HilbertRaumBerlin

HILBERT
CIERPISZEWSKI
KERSTEN

Dargelos Kersten
Tim Cierpiszewski



Opening: Fri, November 15, 6-10 pm

Exhibition: November 15-24, 2019

opening hours
Fri 4-7 pm, Sat+Su 2-7 pm

Dargelos Kersten (*1988 Germany) studied Fine Arts at UdK Berlin and Musashino Art University Tokio. He graduated in the class of Leiko Ikemura and was Meisterschüler of Michael Müller in 2016. "Dargelos Kersten works with the conditions and experiential forms of exhibition, the architecture of the given space, its defaults, possibilities and boundaries. He trusts in the capability of the individual to experience and reflect." (Lukas Töpfer) His practice includes solo-work as well as numerous group-projects and collaborative work.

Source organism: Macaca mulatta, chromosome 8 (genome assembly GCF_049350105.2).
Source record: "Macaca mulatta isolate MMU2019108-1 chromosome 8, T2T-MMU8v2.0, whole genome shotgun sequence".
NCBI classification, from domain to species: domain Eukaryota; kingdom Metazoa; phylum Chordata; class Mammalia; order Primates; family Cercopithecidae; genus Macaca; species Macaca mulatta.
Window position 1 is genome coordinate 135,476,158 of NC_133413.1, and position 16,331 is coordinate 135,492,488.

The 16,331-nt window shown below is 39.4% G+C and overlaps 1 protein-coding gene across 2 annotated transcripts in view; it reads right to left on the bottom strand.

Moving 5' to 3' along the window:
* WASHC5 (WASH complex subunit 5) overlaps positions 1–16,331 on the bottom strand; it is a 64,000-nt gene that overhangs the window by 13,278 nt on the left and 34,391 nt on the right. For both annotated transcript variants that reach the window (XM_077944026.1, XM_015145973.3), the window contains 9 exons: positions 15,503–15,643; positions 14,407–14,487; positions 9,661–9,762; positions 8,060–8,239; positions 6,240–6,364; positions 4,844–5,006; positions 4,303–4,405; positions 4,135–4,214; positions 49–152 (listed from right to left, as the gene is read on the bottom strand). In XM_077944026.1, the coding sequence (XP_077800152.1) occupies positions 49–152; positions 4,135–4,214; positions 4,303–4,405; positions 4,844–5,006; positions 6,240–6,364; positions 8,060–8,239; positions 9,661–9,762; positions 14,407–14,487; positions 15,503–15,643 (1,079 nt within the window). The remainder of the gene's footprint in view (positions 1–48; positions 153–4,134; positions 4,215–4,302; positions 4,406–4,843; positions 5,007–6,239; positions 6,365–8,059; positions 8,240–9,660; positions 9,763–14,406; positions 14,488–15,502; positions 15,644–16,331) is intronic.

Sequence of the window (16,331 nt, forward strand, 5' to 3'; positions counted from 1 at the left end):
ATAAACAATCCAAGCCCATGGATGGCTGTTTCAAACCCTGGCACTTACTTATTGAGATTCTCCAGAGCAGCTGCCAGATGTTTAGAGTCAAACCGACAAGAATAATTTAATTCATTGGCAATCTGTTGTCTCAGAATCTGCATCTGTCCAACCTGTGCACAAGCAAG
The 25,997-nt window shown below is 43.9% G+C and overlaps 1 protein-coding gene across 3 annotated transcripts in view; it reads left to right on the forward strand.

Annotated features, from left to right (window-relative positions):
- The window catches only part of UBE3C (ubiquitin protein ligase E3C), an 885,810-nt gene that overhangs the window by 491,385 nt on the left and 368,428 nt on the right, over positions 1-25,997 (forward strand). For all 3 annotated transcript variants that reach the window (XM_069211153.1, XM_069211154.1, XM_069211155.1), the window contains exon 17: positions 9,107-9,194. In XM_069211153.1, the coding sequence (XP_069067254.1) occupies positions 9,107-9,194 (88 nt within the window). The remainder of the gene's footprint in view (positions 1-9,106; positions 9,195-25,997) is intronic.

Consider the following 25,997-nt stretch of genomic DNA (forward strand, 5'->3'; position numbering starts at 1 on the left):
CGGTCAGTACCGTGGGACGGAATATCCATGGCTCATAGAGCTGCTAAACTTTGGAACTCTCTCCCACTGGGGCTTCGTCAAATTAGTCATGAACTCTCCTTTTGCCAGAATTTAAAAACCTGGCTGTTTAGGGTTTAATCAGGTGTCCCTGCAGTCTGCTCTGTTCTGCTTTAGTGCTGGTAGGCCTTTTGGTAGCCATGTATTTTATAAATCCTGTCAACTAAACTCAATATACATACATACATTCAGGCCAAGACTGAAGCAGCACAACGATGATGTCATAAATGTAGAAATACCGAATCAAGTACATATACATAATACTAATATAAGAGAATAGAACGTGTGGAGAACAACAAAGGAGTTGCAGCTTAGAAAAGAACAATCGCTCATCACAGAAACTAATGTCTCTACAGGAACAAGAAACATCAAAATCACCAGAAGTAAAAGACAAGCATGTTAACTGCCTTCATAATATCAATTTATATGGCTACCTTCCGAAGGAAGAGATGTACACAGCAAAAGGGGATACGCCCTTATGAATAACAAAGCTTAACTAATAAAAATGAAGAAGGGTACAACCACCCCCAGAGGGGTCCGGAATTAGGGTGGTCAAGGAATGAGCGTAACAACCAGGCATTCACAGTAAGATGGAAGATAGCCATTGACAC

„After studying philosophy, Tim Cierpiszewski studied fine arts at the Art Academy Münster. He deals with the potential possibilities of architecture, far away from statics and building conditions. So his artistic interest is directed to the architecture surrounding art. On the one hand, this acts as a starting point for display-related work, not only referring to the architectural context, but also actively incorporating it into the artistic process. On the other hand, by incorporating irregularities and disruptive elements into his work, Cierpiszewski literally works off the found specifics of the exhibition spaces and creates differences to these - an expanded architectural approach, a material reflection of the exhibition display. For some time, the artist has complemented his actual spatial and architectural working method by involving other spaces or other spatial terms. For example, he takes account of our collective social (image) consciousness, the virtual space of the Internet, and uses a wide variety of image downloads as the basis for various image sampling and remixing, in order to combine this with the specific exhibition architecture. It creates complex entanglements between building form and content, the omnipresent Internet and wall designs that are presented in surprising installative contexts.“ (Mathias Kern, 2019)